I am far from perfect, but I strive to be a strong and humble leader for the Lord.    

What is your role?  Have you struggled with being more like David or like Solomon?   What are you doing to steward what God has given to you?

P (Prayer):  Lord, help me to use what you’ve given to me for the sake of others.  Amen. 

Faith and the Presidency

S (Scripture): Acts 14:8 In Lystra sat a man who could not use his feet, lame from birth, who had never walked. 9 This man was listening to Paul as he was speaking. When Paul stared intently at him and saw he had faith to be healed, 10 he said with a loud voice, “Stand upright on your feet.” And the man leaped up and began walking. 11 So when the crowds saw what Paul had done, they shouted in the Lycaonian language, “The gods have come down to us in human form!” 12 They began to call Barnabas Zeus and Paul Hermes, because he was the chief speaker. 13 The priest of the temple of Zeus, located just outside the city, brought bulls and garlands to the city gates; he and the crowds wanted to offer sacrifices to them. 14 But when the apostles Barnabas and Paul heard about it, they tore their clothes and rushed out into the crowd, shouting, 15 “Men, why are you doing these things? We too are men, with human natures just like you! We are proclaiming the good news to you, so that you should turn from these worthless things to the living God, who made the heaven, the earth, the sea, and everything that is in them.”

18 Even by saying these things, they scarcely persuaded the crowds not to offer sacrifice to them.

O (Observation):  Paul and Barnabas – keen on sharing the Gospel and healing and giving God the credit – try to convince the people of Lystra that God works through God’s people.   Paul and Barnabas are not themselves gods…but rather, with God’s doing, anyone can heal and share the Gospel.  

Even after they explained that God was responsible for this miracle, the people still were convinced of their prior convictions that these disciples – Paul and Barnabas – were gods…and the people still made sacrifices to them, anyway.  

Paul and Barnabas know that the sacrifices should be made to God, not to humans, regardless of the good works done. 

A (Application): Today is the day our President-Elect Donald Trump becomes President Donald Trump.   What a roller coaster it’s been.   Friendships shattered; neighbors fighting.   Some say this presidential election is revealing everyone’s true colors; others say the outcries are much ado about nothing.  Some say what President Trump stands for is horrendous; others say his actions are what we should focus on, not his character.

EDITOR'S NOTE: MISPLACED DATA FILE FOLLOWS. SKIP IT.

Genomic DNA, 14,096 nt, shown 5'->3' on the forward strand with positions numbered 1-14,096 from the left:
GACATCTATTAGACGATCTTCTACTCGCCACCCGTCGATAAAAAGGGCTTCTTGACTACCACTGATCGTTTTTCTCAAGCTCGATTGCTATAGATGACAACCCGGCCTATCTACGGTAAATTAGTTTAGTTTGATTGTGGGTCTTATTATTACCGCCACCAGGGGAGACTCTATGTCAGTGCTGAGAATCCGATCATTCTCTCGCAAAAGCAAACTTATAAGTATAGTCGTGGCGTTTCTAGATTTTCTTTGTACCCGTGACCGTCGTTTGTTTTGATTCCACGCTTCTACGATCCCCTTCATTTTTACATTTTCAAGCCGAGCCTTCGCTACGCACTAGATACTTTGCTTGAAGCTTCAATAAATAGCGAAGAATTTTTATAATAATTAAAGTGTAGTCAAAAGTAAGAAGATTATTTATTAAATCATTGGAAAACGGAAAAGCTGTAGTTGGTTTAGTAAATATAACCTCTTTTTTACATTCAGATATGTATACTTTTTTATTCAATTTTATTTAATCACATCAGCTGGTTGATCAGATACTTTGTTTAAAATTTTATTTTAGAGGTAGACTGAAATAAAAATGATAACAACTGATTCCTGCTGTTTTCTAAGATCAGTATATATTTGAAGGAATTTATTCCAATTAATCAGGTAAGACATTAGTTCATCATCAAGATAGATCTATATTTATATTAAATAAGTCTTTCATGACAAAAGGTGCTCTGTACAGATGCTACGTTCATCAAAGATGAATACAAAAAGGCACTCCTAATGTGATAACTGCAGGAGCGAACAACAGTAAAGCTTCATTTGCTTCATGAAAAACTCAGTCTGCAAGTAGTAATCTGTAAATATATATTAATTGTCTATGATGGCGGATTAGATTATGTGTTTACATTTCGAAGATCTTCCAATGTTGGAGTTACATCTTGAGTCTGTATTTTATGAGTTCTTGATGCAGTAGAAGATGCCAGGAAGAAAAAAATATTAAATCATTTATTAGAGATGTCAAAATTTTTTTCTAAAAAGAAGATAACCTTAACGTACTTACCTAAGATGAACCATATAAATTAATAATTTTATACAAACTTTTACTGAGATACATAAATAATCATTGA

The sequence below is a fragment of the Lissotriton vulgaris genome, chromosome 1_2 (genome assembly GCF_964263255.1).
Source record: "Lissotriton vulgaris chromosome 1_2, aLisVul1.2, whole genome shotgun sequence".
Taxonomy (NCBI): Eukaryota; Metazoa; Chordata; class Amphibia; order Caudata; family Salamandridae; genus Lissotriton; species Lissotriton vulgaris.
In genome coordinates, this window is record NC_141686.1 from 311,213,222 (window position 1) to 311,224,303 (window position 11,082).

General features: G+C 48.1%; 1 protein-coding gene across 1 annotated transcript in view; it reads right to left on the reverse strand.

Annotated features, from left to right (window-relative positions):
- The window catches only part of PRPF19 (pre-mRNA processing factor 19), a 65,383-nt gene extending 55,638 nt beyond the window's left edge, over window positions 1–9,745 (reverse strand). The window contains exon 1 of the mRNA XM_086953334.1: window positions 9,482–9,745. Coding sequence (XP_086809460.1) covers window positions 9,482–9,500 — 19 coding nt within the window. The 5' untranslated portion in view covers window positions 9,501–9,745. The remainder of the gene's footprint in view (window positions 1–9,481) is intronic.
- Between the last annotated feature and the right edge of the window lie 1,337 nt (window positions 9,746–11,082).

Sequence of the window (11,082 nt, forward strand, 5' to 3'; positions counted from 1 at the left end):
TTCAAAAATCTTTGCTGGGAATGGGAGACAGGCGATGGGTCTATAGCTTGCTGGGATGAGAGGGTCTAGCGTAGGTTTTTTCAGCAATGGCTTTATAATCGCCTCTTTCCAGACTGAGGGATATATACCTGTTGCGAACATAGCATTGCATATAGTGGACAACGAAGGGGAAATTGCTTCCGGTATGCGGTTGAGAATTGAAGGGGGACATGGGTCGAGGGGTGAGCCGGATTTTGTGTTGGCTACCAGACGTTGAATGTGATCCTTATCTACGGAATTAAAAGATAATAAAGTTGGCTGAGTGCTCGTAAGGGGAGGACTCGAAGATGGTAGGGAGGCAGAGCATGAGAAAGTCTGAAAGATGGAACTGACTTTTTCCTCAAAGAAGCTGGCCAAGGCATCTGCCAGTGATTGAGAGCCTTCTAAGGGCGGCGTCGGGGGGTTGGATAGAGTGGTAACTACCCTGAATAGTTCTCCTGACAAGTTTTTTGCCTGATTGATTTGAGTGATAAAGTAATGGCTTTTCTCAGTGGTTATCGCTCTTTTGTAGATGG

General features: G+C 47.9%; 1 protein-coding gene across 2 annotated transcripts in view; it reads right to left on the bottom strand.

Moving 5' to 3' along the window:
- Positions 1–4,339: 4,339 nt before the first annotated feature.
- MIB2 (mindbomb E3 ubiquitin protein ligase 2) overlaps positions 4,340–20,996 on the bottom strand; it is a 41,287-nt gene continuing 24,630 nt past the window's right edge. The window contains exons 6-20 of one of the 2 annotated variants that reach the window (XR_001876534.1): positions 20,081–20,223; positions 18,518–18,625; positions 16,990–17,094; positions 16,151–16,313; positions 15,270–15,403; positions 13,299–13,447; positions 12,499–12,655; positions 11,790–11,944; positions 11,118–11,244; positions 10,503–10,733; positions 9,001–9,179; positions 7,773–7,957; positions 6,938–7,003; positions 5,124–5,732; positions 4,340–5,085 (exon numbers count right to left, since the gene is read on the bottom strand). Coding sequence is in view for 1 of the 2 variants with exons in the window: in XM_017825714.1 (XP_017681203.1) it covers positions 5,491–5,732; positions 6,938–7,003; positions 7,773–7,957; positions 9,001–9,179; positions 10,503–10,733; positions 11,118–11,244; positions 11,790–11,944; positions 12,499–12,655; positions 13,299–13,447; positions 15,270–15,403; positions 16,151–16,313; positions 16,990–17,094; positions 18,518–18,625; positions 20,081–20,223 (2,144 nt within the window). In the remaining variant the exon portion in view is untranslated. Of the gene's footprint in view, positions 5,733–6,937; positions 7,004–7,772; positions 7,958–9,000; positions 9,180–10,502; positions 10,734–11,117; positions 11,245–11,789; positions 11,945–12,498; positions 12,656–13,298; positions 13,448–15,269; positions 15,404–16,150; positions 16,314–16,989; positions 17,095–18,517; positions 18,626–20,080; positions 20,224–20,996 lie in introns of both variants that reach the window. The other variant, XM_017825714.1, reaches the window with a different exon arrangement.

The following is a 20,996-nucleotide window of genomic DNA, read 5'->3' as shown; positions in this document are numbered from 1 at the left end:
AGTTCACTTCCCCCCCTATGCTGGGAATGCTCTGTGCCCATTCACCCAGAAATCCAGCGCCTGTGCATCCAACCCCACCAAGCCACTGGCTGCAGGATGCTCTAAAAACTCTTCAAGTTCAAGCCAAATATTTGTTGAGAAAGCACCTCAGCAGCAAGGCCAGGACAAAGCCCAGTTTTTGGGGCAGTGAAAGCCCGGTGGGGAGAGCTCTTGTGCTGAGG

We can divide this all sorts of ways.   But regardless of what is said, in the next few hours, Donald Trump will be our nation’s President.  

So, where do we go from here?

As I look to the Scripture text above, I see that people can be convinced of their own thoughts, regardless of what is in front of them.  Paul and Barnabas tried to convince those around them that God was in control of the situation…that Paul and Barnabas are just stewarding God’s gift of healing.   

Whether or not President Trump is liked or not, we must still be convinced that God still reigns, regardless of votes and political motivations.   God is still on the throne, not Former President Obama, nor President Trump.   We live within this system, and we trust the Lord to lead us through.   

Will we experience turbulence or peace?  Time will tell.  But we need only to look to the history of God’s people, in the Scriptures, to see that God’s fallible people are carried forward, through thick and thin.   

We need not fear, but we also need not lay down our convictions to live out the Gospel.   We speak out where we see injustices.  We stand up for justice throughout the earth.   These are faithful and faith-filled actions.  

Most of all, we rely on God to carry us through.  We need not fear, only believe that God is with us this day.  

Support President Trump, or peacefully protest his presidency.  Either way, listen to how God is calling you to act and act out in faith and mercy.   

Godspeed, America!

P (Prayer):  Almighty God, we lift before you all who govern this country. May those who hold power understand that it is a trust from you to be used, not for personal glory or profit, but for the service of the people. Drive from us cynicism, selfishness, and corruption; grant in your mercy just and honest government; and give us grace to live together in unity and peace; through Jesus Christ our Lord. Amen.

(Prayer for the Nation, from the worship resource Evangelical Lutheran Worship.)

Clever, Indeed

S (Scripture): Luke 16:1 Jesus also said to the disciples, “There was a rich man who was informed of accusations that his manager was wasting his assets. 2 So he called the manager in and said to him, ‘What is this I hear about you? Turn in the account of your administration, because you can no longer be my manager.’ 3 Then the manager said to himself, ‘What should I do, since my master is taking my position away from me? I’m not strong enough to dig, and I’m too ashamed to beg. 4 I know what to do so that when I am put out of management, people will welcome me into their homes.’ 5 So he contacted his master’s debtors one by one. He asked the first, ‘How much do you owe my master?’ 6 The man replied, ‘A hundred measures of olive oil.’ The manager said to him, ‘Take your bill, sit down quickly, and write fifty.’ 7 Then he said to another, ‘And how much do you owe?’ The second man replied, ‘A hundred measures of wheat.’ The manager said to him, ‘Take your bill, and write eighty.’ 8 The master commended the dishonest manager because he acted shrewdly. For the people of this world are more shrewd in dealing with their contemporaries than the people of light. 9 And I tell you, make friends for yourselves by how you use worldly wealth, so that when it runs out you will be welcomed into the eternal homes.